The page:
Completed in 1960, the rippling, modernist Chatham Green cooperative apartment building (165-215 Park Row) dominates the intersection of Park Row and Worth and St. James Streets to the southeast of the old core of Chinatown. Between 1928 and the mid-1950s, however, the buildings on this stretch of Park Row contained a mix of businesses, including a number of printing and newspaper offices similar to those found up the street near City Hall Park. Located next to the Venice Theater, the building at 211 Park Row housed a print shop and the office of the Shangbao (紐約商報)–the Chinese Journal of Commerce, as it was known in English–until 1944, and then the China Post (大華旬刊, literally the Greater China Semi-Monthly) after the war.
The editor of both was the crusading Y.K. Chu (朱耀渠), whose Chinese pen name was Zhu Xia (朱夏). Born in Guangdong Province, Chu attended the Baptist-run Pui Ching Academy in Guangzhou, where he learned English and developed an interest in journalism. Chu came to America in 1927 to attend Haverford College as a journalism major but dropped out during his sophomore year, likely for financial reasons. Eventually he found his way to New York, where he took over the editorship of the politically independent Shangbao from founding editor Thomas P. Chan, who appears to have quit the job after feuding with the editor of a rival paper and receiving a severe beating.
Y.K. Chu became well-known beyond Chinatown when he took on the Chinese Consolidated Benevolent Association (CCBA), which collected dues from and acted as a quasi-government for all the city’s Chinese. After the New York Board of Aldermen proposed new hand laundry regulations aimed at driving the Chinese out of business, Chu demanded that the CCBA earn its dues by fighting the ordinance. But the CCBA did nothing, and an infuriated Chu then helped organize the Chinese Hand Laundry Alliance of New York, which fought successfully to overturn the regulations.
In the process, Chu’s paper accused the CCBA of “exploiting” (剥削) the laundrymen, and the CCBA sued Chu for libel. The Tammany Hall political machine, which had close connections to the CCBA, the local branch of the Guomindang (Chinese Nationalist Party), and one of the rival papers, controlled the courts and made sure that the CCBA’s chosen translator explained to the jury that Chu had accused the CCBA of “robbing” or “cheating” the laundrymen. Other irregularities characterized the trial, including the court’s decision to exclude all evidence that Chu offered in his defense. Unsurprisingly, the jury found Chu guilty, and the judge slapped on injunction on Chu that forbade him from criticizing the CCBA in his paper for three years.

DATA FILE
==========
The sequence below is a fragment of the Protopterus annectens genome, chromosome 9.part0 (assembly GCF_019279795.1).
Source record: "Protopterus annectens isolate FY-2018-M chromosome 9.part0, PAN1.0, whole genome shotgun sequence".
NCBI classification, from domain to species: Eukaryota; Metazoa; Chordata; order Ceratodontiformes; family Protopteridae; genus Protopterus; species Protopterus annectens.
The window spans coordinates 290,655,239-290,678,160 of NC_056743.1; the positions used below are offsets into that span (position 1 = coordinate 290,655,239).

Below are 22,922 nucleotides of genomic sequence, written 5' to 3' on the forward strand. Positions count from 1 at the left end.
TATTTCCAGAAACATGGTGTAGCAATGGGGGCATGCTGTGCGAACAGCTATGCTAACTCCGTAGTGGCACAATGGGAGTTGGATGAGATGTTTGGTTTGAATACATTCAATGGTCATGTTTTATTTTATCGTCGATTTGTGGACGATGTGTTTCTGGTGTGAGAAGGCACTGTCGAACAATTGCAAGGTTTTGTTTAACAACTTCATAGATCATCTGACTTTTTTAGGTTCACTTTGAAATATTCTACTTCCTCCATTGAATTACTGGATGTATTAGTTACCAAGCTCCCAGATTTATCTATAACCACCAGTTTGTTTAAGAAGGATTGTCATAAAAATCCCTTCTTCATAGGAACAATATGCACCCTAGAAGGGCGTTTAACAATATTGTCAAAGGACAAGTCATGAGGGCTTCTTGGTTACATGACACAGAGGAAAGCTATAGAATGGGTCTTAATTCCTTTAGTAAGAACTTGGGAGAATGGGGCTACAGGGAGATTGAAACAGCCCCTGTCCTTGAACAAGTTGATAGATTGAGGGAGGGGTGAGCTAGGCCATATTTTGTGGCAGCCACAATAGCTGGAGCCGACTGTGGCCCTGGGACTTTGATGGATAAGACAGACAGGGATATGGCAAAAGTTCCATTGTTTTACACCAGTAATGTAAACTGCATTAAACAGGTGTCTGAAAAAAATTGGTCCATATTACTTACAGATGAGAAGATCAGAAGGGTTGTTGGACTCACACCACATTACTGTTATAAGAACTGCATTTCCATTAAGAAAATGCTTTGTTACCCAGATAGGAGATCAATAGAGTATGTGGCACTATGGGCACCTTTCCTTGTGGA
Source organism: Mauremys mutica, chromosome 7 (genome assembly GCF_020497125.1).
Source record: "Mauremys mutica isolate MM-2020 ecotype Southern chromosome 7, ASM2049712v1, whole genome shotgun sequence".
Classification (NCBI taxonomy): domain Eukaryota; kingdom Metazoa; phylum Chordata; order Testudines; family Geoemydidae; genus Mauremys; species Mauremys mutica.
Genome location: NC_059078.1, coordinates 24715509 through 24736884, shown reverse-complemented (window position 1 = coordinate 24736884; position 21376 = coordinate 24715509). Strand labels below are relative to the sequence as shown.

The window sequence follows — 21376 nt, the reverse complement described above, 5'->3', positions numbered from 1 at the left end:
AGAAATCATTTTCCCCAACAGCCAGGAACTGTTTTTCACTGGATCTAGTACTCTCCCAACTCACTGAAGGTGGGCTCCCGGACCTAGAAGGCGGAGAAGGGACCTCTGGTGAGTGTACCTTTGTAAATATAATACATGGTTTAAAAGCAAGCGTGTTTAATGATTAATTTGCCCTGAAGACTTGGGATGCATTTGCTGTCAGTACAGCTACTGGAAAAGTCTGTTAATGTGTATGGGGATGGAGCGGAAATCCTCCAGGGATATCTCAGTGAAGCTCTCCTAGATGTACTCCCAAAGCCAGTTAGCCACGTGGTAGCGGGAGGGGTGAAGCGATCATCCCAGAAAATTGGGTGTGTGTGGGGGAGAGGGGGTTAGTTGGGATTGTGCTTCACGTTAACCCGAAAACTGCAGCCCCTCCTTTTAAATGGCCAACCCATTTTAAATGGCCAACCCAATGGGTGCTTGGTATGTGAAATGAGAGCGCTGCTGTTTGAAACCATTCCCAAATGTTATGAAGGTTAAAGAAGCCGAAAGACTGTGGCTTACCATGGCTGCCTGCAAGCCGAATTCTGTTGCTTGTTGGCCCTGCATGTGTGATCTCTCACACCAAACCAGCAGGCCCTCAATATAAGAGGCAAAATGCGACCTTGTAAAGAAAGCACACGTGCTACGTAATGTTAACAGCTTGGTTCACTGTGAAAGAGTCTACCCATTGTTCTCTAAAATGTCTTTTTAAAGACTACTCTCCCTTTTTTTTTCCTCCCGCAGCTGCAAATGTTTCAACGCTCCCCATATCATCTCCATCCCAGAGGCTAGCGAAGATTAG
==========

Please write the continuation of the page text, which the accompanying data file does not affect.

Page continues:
A believer in the First Amendment, Chu fought back. First, with the help of publisher Virginia Howell Mussey, he released Chinatown Inside Out, a sympathetic 1936 book about Chinese American life that exposed the CCBA’s problems and celebrated the community’s regular people. To avoid violating the court injunction, Chu wrote the book under the pseudonym Liang Gor Yuen, a Cantonese pronunciation of “liangge ren” (兩個人), meaning “two people”–Chu and his publisher. Chu also fought back through the courts, convincing the New York Court of Appeals to overturn his conviction in early 1937. People v. Yui Kui Chu (273 N.Y. 191) remained an important precedent for decades in cases involving libel, especially in the foreign language press.
Because of Chu’s relationship to the Laundry Alliance, which grew increasingly leftist after its founding and later published the China Daily News with communist support, observers and scholars have often assumed that Chu himself was a “radical.” Ironically, historians in the People’s Republic of China claim that Chu was a right-wing Guomindang activist while at Pui Ching. Whatever his activities in China, by the early 1930s Chu was a liberal whose rejection of both the Chinese Communist Party and the Chinese Nationalist Party shaped his life after the libel case. During World War II, he traveled to the Chinese Nationalist capital of Chongqing to serve on a multiparty government committee on business. He closed the Shangbao in 1944 because of the wartime labor crisis, but after the conflict he returned to publish a liberal, anti-communist semimonthly, the China Post, in the 1950s and 1960s. In the very late 1950s, he also wrote daily editorials for the short-lived New York edition of the Chinese World (世界日報), the organ of the bitterly anti-Nationalist and anti-Communist Chinese Democratic Constitutionalist Party. In his early 70s, he published a history of the Chinese in America, Meiguo Huaqiao Gai Shi (美國華僑概史/History of the Chinese People in America). He appears to have died just a few years after its publication.
Sources for this post include Chathamgreen.com, Meiguo Huaqiao Gai Shi, Chinatown Inside Out, the Chinese Weekly Review, the China Post, and Ancestry.com.